Even though I didn’t go into a trauma-focused field when initially coming out of college, I have realized that STAR is giving me the satisfaction of serving my very own community in a way I could have never imagined, which is supporting survivors of sexual trauma and finding ways to prevent sexual violence in my community.

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3. What do you find most rewarding about your involvement in this work?

Every day when I wake, I get to witness something GREAT and that is witnessing survivors heal in their very own way. Seeing them regain strength and take back their life in different ways is breathtaking and rewarding.

4. What motivates you to keep going when things get difficult or discouraging?

Being that I am from New Orleans, I have seen different levels of trauma, so it has always been instilled in me to pray and ask God to lead me when things get rough. I am motivated to give back, and what better way to give back to my community than to educate and make people aware of this issue? I am motivated to help people realize that we can put an end to sexual violence.

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5. What are some simple, day-to-day ways you promote positive change in your community?

Day to day, I fight for this issue and make others aware everywhere I go. I knew I had to be doing something right when a friend disclosed to me and she had never disclosed to anyone else before. That situation alone validated that just having the conversation about sexual violence can be another person’s breakthrough and the start of their healing.

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6. What advice would you give to someone who is hesitant about becoming an active member of this movement? 

I would tell people that this is not at all easy work and your heart has to be in it to continue to fight to end sexual violence, however it is rewarding when you see one survivor jump over that hurdle they thought they couldn’t accomplish.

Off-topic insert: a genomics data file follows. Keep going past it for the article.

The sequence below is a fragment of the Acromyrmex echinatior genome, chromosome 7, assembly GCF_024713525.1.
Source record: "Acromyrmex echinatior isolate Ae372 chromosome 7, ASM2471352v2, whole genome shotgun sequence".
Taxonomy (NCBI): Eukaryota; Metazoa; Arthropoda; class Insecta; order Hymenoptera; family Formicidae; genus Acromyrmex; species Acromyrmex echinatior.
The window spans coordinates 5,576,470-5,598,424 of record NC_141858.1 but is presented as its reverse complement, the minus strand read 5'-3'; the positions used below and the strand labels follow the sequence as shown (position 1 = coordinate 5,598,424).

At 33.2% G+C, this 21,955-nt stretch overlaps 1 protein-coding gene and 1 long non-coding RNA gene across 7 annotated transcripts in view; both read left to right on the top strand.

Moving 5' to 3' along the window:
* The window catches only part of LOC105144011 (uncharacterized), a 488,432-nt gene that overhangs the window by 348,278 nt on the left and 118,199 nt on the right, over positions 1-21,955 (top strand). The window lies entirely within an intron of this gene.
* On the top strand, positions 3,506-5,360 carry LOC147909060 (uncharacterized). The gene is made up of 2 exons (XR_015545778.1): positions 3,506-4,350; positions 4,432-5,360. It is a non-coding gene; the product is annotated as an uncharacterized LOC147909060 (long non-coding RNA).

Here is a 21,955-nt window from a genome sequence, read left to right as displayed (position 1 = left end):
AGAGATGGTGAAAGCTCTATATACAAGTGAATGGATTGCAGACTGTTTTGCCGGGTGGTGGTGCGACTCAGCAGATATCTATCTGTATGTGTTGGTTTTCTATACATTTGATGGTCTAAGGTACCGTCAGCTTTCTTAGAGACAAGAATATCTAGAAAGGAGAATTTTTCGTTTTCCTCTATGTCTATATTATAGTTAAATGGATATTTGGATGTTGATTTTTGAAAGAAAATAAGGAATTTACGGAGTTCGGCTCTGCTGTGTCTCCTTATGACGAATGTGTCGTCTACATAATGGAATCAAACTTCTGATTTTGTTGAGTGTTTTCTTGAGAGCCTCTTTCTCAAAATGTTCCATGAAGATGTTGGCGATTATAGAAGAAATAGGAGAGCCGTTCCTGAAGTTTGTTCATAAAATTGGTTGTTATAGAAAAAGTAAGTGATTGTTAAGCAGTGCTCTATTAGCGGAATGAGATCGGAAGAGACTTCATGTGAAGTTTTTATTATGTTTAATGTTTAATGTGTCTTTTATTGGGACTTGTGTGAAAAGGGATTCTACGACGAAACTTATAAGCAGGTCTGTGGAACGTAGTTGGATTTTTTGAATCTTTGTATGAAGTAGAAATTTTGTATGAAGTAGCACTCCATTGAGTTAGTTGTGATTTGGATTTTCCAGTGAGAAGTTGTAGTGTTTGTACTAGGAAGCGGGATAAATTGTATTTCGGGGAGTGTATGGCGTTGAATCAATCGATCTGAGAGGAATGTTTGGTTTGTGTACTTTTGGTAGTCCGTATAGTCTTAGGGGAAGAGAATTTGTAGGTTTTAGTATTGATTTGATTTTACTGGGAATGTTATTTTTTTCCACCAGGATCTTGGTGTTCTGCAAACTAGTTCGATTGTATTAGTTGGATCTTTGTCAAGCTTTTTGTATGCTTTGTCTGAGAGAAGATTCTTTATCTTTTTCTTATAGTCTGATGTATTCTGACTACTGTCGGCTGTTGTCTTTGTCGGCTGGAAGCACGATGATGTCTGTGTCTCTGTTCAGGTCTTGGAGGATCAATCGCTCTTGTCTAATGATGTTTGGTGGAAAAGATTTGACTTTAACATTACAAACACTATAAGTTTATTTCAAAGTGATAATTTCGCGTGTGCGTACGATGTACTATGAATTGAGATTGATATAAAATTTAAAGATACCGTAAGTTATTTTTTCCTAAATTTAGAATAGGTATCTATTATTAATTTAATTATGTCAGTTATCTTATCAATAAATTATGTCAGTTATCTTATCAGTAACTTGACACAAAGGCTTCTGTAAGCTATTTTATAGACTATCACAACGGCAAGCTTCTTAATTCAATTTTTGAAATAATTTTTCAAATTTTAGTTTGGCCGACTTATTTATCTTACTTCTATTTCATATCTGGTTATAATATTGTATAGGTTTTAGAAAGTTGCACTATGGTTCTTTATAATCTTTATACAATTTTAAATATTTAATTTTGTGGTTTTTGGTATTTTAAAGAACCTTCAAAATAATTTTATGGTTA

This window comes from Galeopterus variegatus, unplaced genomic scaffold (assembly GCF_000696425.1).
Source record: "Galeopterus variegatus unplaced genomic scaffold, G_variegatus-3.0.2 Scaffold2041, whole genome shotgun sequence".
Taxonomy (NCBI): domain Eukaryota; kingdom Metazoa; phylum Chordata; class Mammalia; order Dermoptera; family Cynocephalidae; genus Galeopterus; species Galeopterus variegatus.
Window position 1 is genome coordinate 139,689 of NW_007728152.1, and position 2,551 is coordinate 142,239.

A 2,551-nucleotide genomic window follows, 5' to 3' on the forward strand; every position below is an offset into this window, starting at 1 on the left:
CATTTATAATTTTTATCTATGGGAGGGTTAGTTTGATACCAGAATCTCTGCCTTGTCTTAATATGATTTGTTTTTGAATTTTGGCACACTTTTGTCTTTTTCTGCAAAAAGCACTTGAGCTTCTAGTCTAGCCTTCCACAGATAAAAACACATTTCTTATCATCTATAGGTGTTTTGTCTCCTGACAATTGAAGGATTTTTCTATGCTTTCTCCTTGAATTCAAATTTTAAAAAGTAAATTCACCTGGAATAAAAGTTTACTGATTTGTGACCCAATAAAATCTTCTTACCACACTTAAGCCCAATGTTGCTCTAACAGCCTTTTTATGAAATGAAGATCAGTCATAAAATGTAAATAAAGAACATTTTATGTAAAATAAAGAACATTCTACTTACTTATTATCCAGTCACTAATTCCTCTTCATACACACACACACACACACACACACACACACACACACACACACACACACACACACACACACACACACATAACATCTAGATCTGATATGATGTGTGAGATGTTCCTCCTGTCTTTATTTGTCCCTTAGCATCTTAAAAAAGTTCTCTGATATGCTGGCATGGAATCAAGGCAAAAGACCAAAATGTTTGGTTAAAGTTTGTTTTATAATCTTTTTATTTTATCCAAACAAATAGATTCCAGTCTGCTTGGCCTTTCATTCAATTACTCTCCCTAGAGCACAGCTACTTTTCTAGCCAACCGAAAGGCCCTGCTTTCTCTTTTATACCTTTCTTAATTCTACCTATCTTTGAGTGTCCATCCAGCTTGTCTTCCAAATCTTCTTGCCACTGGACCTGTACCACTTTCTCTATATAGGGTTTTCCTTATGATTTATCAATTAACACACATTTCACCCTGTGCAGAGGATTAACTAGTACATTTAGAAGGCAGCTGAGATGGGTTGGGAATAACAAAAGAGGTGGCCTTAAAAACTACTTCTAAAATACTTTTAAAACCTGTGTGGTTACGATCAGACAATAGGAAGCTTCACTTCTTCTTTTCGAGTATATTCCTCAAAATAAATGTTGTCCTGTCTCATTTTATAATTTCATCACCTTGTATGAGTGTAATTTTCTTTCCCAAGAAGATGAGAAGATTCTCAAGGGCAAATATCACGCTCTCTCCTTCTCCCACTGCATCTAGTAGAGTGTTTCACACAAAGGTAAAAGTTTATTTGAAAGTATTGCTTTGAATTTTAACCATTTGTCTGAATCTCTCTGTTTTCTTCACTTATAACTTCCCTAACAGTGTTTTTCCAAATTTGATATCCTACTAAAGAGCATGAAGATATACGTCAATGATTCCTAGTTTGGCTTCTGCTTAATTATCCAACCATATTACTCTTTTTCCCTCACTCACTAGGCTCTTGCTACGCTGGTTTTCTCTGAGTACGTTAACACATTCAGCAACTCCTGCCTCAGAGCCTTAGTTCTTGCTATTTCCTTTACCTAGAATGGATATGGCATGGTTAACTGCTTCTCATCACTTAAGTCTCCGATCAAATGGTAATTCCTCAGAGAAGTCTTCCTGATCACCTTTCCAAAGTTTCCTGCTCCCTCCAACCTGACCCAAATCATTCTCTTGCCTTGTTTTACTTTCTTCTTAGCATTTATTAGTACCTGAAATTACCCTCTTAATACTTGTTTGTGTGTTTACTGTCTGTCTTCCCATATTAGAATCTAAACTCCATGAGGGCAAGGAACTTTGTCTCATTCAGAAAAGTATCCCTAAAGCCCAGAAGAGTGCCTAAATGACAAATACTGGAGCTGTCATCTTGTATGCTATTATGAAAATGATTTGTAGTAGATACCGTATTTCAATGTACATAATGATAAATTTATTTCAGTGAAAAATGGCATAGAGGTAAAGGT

Get involved and make change with STAR!

Agents of Change: Tercel Harris

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There are many people in our community working to create positive change to end sexual violence. We want to feature as many of them as possible. If you would like to submit a recommendation, please email prevention@star.ngo.


More men are needed to join the movement against sexual violence and honestly I feel it is our fight first and foremost. We carry on the ideas that boys are just boys and what happens to women is their fault. We need to change our mindsets to help those in need.

– Tercel Harris    

1. What is your relationship with STAR? tercel-1

I joined STAR as an intern in their Capital Area branch back in August 2014. After my internship ended, I continued an active role with STAR as a volunteer hotline advocate.

2. What led you to your work in sexual assault prevention and/or response?

A number of close female friends in my life are survivors of some form of sexual violence. The stories they told me made me feel angry and also powerless because I didn’t know what to do to help, or what to say to make it better. It was then that I knew I had to take a stand against sexual violence and the rape culture that makes those sort of actions seem okay.

I came to realize that men need to rise up and challenge rape culture, not condone locker room talk. We as men need to take a more proactive role to address this issue.

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3. What do you find most rewarding about your involvement in this work?

The most rewarding aspect is knowing that I am actually making a difference in lives of those that have been hurt before. Through the hotline, I can provide hope to those that feel hopeless and be a resource to survivors that feel no one is there to listen to them. It is also rewarding to hear about the role STAR has played in the lives of survivors when I table for STAR in the community.

4. What motivates you to keep going when things get difficult or discouraging?

Now that I know what to say and do to help, talking to friends is my motivation because of the impact I have had on their lives. They can finally open up about the trauma and handle it in a healthier way. Another reason I don’t lose focus and push on to make a differences is because a person very close to me was a victim of sexual violence at a young age. So in the back of my mind, I always think about that when times get difficult. I know that I can’t give up because there is so much left to do.

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5. What are some simple, day-to-day ways you promote positive change in your community?